With hydrogen taking centre stage in the global energy transition, heightened demand for the gas needs to be met by increased production to both scale up the hydrogen economy and reduce costs.
Signed today (23rd June), the joint venture (JV) will see Siemens and Air Liquide using their combined expertise to produce the electrolysers.
The modules – or stacks – for the electrolysers will be produced at and supplied from a multi-gigawatt factory located in Berlin.
Based on proton exchange membrane (PEM) electrolysis technology, Siemens claims the technology is ‘ideally suited’ to harvest volatile renewable energy.
Source: Siemens Energy
Revealing that the company wants to be a ‘driving force’ in hydrogen technology, Christian Bruch, CEO, President, Siemens Energy AG, added, “To make green hydrogen competitive, we need serially produced, low-cost, scalable electrolysers.”
“Together with Air Liquide as a pioneer in hydrogen for over 50 years, we look forward to implementing innovative solutions and collaborating to shape this new hydrogen market.”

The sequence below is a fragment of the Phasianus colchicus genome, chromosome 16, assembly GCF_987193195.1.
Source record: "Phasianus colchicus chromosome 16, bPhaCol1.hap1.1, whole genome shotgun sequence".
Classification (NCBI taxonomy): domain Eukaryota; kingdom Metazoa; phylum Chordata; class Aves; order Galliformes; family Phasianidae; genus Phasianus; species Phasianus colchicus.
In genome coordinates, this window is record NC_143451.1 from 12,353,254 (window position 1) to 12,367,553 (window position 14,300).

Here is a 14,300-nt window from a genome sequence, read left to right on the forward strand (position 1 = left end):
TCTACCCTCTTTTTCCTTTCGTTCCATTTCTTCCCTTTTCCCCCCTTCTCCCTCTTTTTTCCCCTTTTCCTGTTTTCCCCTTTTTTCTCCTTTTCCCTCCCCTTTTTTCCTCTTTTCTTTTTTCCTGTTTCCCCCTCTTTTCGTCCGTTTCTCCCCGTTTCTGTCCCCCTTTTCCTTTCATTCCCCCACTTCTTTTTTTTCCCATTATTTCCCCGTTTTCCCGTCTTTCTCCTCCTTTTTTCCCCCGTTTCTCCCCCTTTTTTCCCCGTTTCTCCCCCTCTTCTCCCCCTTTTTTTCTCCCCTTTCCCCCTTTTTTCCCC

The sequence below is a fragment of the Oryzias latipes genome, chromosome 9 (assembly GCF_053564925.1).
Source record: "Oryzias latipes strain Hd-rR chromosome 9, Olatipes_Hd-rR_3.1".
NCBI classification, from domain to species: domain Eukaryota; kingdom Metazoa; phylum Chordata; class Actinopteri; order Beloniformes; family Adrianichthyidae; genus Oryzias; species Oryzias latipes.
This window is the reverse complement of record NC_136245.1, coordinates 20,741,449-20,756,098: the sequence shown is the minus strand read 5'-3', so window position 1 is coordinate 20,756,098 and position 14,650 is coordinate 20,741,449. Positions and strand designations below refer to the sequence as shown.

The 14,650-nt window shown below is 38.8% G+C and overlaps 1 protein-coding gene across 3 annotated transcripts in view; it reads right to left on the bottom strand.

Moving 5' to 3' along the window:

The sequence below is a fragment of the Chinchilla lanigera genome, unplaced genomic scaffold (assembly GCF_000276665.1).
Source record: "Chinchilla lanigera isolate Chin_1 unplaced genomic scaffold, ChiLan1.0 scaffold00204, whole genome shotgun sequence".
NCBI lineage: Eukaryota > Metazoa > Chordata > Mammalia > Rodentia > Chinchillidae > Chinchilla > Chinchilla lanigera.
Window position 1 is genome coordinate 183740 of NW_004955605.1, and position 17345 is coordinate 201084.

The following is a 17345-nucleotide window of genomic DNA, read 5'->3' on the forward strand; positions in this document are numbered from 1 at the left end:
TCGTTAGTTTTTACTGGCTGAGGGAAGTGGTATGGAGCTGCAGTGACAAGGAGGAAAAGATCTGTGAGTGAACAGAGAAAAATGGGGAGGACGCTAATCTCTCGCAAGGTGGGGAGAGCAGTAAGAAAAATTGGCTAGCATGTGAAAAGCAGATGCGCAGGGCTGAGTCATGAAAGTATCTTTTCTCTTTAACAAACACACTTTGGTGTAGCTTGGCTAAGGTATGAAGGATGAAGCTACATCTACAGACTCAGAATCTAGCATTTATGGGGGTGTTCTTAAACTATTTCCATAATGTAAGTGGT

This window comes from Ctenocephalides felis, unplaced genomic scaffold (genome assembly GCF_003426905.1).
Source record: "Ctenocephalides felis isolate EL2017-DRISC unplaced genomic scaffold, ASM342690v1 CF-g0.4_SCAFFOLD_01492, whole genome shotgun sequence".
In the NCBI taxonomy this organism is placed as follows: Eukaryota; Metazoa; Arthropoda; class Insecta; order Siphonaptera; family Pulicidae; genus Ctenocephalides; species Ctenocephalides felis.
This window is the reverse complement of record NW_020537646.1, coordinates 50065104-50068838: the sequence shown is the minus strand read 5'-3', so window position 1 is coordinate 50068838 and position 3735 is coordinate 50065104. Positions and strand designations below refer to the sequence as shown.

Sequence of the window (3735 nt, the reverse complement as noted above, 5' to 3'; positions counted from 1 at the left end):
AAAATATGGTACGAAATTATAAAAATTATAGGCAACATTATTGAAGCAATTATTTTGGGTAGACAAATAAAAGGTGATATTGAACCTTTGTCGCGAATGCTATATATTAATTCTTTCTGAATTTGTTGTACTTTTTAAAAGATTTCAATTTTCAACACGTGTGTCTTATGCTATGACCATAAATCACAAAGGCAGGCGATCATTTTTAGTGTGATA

The JV will also see the partners dedicating R&D capacities to the co-development of the next generation of electrolyser technologies.
One of the first projects to benefit from the assembly of electrolyser systems is Air Liquide Normand’Hy, a 200 MW (megawatt) project based in Port-Jérôme, France that aims to avoid the emission of more than 250,000 tonnes of carbon dioxide (CO2) per year.
Air Liquide Normand’Hy concept
Source: Air Liquide
“By scaling up the production of large-scale electrolysers, Air Liquide and Siemens Energy will be able to provide their customers with access to large amounts of competitive renewable hydrogen and to decarbonise their activities,” commented François Jackow, CEO, Air Liquide.
Funding is currently being sought through the EU’s Innovation Fund, Green Deal, and Important Project of Common European Interest (IPCEI)-scheme for hydrogen.
With Siemens holding 74.9% of the JV and Air Liquide holding the remaining 25.1%, the partners aim to begin production of the electrolysers in the second half of 2023 with a three-gigawatt annual production capacity in the crosshairs for 2025.